When I went to college, it was the era of feminism (which arrived in Canada about 10 later than it did in the US). Women without men were like fish without bicycles. Sisterhood was powerful and if women ruled the world, it would be a kinder, gentler place.

Although I got swept up in some of the feminist ideas (concerns about using women to advertise cars and beer for example, a battle that seems to have been lost and only gotten worse), I never believed that women were superior, nicer or would do a better job of running things. I didn’t buy into the kinder, gentler notion.

Just ask the victims of school bullying by the “Queen Bees and Wannabees.” Just view the victims of Winnie Mandela’s burning tire “necklaces.”

But we need not turn to such egregious examples. We just need to listen to the conversations among women (and girls) of all ages – the cattiness, the backstabbing, the betrayals. We just need to hear of the story upon story of relationships and marriages gone awry when her “best friend” entered the picture. We’re always shocked anew but it’s actually become a familiar story.

As much as I recognize this phenomenon, as much as I see the fallacy in the original feminist vision, I was still surprised by the reaction of some of my female friends to the Petraeus scandal. (Not that story again; isn’t it old news?!) For all the newspaper and media coverage, I think this aspect was never touched upon.

“Did you see the pictures of Mrs. Petraeus?” asked one acquaintance. “She looks so old and dowdy.” “Compare her to Paula Broadwell,” chimed in another. “Who can blame him?” piped up a third.

Well, besides provoking reflection about the company I keep (!), this conversation gave me pause. Where was the loyalty, the identification, the banding together on behalf of a woman wronged?

And, of course, it goes way beyond feminism and sisterhood and catchy slogans. Where was their moral compass? Is it okay to cheat on your wife if she looks a little careworn? (I would think that marriage to a career military person would be particularly stressful with the long absences, the constant danger and the single parenting – I get tired just thinking of it!) Is there no longer an expectation of commitment? Of integrity? Of loyalty and trustworthiness?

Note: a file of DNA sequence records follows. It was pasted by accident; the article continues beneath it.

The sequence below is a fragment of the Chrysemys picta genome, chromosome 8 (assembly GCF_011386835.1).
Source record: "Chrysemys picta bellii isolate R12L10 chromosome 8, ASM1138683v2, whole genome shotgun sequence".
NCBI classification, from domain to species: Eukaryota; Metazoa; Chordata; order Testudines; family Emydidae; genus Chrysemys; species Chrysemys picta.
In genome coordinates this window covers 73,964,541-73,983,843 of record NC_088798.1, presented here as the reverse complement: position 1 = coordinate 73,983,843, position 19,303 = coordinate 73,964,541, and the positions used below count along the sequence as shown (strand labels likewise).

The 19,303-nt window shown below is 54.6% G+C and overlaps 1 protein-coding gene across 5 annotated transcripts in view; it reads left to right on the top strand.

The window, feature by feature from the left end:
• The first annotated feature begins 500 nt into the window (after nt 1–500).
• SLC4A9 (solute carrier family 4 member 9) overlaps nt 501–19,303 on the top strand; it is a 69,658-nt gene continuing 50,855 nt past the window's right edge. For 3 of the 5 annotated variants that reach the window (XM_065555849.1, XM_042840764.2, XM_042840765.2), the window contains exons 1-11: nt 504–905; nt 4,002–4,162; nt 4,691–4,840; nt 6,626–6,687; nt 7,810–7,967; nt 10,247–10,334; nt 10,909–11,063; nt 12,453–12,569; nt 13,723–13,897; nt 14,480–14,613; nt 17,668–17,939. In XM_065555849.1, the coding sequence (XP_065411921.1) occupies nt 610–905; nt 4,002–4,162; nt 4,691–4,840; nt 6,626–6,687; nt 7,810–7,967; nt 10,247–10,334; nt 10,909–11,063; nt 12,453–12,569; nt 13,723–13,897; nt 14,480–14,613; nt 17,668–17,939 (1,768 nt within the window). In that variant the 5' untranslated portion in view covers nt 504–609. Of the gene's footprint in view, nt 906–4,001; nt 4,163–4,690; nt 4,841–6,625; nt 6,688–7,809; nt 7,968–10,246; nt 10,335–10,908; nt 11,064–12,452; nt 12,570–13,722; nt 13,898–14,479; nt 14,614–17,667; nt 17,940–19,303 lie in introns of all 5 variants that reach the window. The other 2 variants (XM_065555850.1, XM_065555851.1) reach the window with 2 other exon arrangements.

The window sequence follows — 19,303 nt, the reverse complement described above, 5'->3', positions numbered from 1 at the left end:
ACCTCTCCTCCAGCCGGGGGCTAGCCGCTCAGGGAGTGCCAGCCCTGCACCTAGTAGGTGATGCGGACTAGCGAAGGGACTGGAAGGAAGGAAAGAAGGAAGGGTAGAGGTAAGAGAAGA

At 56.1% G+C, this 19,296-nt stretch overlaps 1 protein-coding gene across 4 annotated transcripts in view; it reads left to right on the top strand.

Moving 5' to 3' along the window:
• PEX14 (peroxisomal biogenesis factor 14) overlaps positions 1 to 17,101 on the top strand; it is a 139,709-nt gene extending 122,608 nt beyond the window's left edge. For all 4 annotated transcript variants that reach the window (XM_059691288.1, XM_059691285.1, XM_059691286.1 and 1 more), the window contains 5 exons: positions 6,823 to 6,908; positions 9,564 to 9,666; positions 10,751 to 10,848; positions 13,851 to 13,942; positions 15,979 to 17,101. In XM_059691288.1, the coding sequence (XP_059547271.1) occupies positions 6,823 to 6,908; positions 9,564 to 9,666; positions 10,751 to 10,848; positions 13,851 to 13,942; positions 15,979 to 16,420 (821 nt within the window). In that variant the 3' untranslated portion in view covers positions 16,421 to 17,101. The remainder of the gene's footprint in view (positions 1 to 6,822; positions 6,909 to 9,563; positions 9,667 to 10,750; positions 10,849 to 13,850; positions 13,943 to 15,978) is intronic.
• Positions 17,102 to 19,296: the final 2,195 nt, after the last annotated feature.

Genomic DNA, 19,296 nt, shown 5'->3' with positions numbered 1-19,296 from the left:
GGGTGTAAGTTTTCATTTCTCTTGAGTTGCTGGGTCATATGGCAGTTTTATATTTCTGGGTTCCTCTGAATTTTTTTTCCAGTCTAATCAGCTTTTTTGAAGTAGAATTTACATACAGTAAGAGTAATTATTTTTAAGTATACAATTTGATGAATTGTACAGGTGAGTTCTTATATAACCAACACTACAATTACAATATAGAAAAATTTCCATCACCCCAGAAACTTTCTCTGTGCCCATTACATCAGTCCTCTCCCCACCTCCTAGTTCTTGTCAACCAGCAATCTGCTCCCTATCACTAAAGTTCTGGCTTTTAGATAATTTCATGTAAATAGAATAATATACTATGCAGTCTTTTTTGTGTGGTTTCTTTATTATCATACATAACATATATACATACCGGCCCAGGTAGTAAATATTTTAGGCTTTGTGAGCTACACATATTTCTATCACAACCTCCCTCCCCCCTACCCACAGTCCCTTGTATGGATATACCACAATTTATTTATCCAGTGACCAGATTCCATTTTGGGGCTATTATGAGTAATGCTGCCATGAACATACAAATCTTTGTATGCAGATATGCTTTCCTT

What did it say about these women’s own expectations? Would they, too, betray their spouses should a successful four-star general come their way? Were they so sure they were the Paula Broadwell figure (what about her husband?) and not the Holly Petraeus one? Have they no empathy for how she must feel?

It scared me; how quick we are to throw a “sister” under the bridge, how fragile our moral moorings.

I think sisterhood could be powerful. I think women could reclaim the moral high ground. If certain women refused to be mistresses and others refused to countenance it, the problem would disappear.

We have been taught that it was the faith and actions of the righteous women that led to the redemption of the Jewish people from Egypt. Women can make all the difference. We can deem certain behaviors intolerable – and match our actions to our words. We can admonish our friends who are having affairs instead of sympathizing with their plight. We can stand for solid values and not sway with the times – and the newspaper photos!

Our female ancestors showed us we have the potential to unite and lift the world. We have the potential but it remains untapped. We need to elevate ourselves and those around us. It’s not too late. We can turn the tides. We can change our attitudes. We can adjust our expectations. And we can start having totally different conversations.